Architectural programming is part of the pre-development phase of a building project. It is the research and decision-making process that brings together your list of building wants and needs, ultimately identifying the scope of work to be designed.
The amount of space needed and the relationships required among the spaces are two primary factors in determining building size and configuration. Programming also incorporates additional factors such as site analysis, aesthetic considerations, quality of building, circulation, exterior envelope, outdoor space needs, codes, budgeting demands, scheduling limitations, and other factors unique to your situation.
Through discussions and an iterative process, the organization provides the designer (and/or builder) with initial information about goals, current space usage, and needs. The design professional will then assist in establishing optimal size and organizing relationships between different space functions relative to the type of service provided.
For specific building types with unique functions, such as theaters, museums, laboratories, senior facilities, or health care, additional consultants with special expertise in programming for that specific type of facility are often engaged.
Research shows a direct relationship between the level of pre-development planning and project success. Additionally, the most cost-effective time to make changes is during pre-development.
Since stakeholders are involved in defining the scope of work prior to design, architectural programming helps to:
Engagement involves establishing a building committee composed of the major decision makers (from the organization’s board and staff) and representatives from the stakeholder groups affected by the building design. For example, a library building committee may include the library director, librarian, and representatives from the board, maintenance staff, and/or library users. This is separate from a capital campaign fundraising cabinet.
Their tasks are to establish goals and objectives, gather pertinent information, and identify strategies.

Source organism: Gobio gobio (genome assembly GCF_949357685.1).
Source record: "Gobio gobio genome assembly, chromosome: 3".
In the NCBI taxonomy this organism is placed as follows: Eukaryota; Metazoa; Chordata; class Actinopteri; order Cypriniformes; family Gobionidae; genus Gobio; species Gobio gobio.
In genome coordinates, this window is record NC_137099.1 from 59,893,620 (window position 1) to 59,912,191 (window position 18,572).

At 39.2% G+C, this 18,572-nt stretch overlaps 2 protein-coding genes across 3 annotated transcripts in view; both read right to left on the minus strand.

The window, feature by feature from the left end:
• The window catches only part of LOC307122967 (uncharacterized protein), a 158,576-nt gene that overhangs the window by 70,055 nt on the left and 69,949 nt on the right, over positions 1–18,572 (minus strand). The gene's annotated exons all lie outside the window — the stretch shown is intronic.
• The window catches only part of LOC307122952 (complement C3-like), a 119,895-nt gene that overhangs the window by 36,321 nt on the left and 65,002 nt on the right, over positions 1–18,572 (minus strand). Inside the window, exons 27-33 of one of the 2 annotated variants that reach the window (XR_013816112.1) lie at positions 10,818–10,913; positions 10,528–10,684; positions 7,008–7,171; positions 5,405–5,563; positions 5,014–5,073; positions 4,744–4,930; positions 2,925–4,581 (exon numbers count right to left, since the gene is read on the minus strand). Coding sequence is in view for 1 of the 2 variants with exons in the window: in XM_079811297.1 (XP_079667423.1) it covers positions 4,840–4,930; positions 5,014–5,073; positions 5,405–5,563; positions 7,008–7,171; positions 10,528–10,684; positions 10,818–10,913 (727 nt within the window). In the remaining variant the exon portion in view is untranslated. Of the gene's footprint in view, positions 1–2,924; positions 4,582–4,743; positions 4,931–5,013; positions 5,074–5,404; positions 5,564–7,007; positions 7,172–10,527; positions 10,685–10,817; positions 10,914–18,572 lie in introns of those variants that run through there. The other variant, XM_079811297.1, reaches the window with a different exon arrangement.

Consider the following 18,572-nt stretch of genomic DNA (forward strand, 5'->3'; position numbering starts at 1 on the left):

Through earlier pre-development tasks, the committee has broadly defined the goal of the project, ensured it is consistent with strategic planning, engaged board support, identified scope of service and the target population, and documented the need for the project, including how it fits within the community and community plans.
The goals can be further developed by answering questions in the following categories:
Importantly, to answer these questions well, the ultimate goal is to focus on how the facility will increase or improve mission because it is NOT about the building itself.
At this point, you will likely be working with a design professional to develop the list of building wants and needs (aka building program). It will be important to explore how your current building is used in order to clarify what elements support delivery of program mission and what elements are barriers. You can improve your understanding by completing the Worksheet: Gathering Detailed Information on Usage. This will include information about who uses the facility, when and how, and start to identify any special program space usage needs such as conference rooms, kitchens, or classrooms. A thorough exploration will provide critical understanding of the interrelationships between your program function and the eventual form and layout of the building.